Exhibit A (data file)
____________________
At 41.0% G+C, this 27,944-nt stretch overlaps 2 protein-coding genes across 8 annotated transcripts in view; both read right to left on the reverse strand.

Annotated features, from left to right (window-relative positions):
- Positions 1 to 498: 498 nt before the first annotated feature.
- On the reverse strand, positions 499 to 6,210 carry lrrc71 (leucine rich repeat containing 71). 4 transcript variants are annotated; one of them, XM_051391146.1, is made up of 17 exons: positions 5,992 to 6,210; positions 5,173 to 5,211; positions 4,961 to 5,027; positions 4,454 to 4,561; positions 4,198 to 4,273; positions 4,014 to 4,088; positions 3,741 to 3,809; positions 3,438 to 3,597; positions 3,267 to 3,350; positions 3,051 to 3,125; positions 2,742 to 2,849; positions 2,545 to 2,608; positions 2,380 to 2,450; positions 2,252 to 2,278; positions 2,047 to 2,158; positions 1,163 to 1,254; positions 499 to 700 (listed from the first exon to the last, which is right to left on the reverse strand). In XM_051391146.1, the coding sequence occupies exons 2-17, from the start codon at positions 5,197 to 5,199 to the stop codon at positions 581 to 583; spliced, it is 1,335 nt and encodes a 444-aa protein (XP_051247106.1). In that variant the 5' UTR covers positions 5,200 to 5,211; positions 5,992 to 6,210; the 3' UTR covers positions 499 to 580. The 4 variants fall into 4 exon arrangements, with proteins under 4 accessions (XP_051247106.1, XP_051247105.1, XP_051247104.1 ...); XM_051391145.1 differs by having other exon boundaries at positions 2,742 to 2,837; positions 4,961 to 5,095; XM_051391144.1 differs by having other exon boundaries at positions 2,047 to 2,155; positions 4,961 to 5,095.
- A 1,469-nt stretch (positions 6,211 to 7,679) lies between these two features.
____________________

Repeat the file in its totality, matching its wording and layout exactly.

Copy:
At 41.0% G+C, this 27,944-nt stretch overlaps 2 protein-coding genes across 8 annotated transcripts in view; both read right to left on the reverse strand.

Annotated features, from left to right (window-relative positions):
- Positions 1 to 498: 498 nt before the first annotated feature.
- On the reverse strand, positions 499 to 6,210 carry lrrc71 (leucine rich repeat containing 71). 4 transcript variants are annotated; one of them, XM_051391146.1, is made up of 17 exons: positions 5,992 to 6,210; positions 5,173 to 5,211; positions 4,961 to 5,027; positions 4,454 to 4,561; positions 4,198 to 4,273; positions 4,014 to 4,088; positions 3,741 to 3,809; positions 3,438 to 3,597; positions 3,267 to 3,350; positions 3,051 to 3,125; positions 2,742 to 2,849; positions 2,545 to 2,608; positions 2,380 to 2,450; positions 2,252 to 2,278; positions 2,047 to 2,158; positions 1,163 to 1,254; positions 499 to 700 (listed from the first exon to the last, which is right to left on the reverse strand). In XM_051391146.1, the coding sequence occupies exons 2-17, from the start codon at positions 5,197 to 5,199 to the stop codon at positions 581 to 583; spliced, it is 1,335 nt and encodes a 444-aa protein (XP_051247106.1). In that variant the 5' UTR covers positions 5,200 to 5,211; positions 5,992 to 6,210; the 3' UTR covers positions 499 to 580. The 4 variants fall into 4 exon arrangements, with proteins under 4 accessions (XP_051247106.1, XP_051247105.1, XP_051247104.1 ...); XM_051391145.1 differs by having other exon boundaries at positions 2,742 to 2,837; positions 4,961 to 5,095; XM_051391144.1 differs by having other exon boundaries at positions 2,047 to 2,155; positions 4,961 to 5,095.
- A 1,469-nt stretch (positions 6,211 to 7,679) lies between these two features.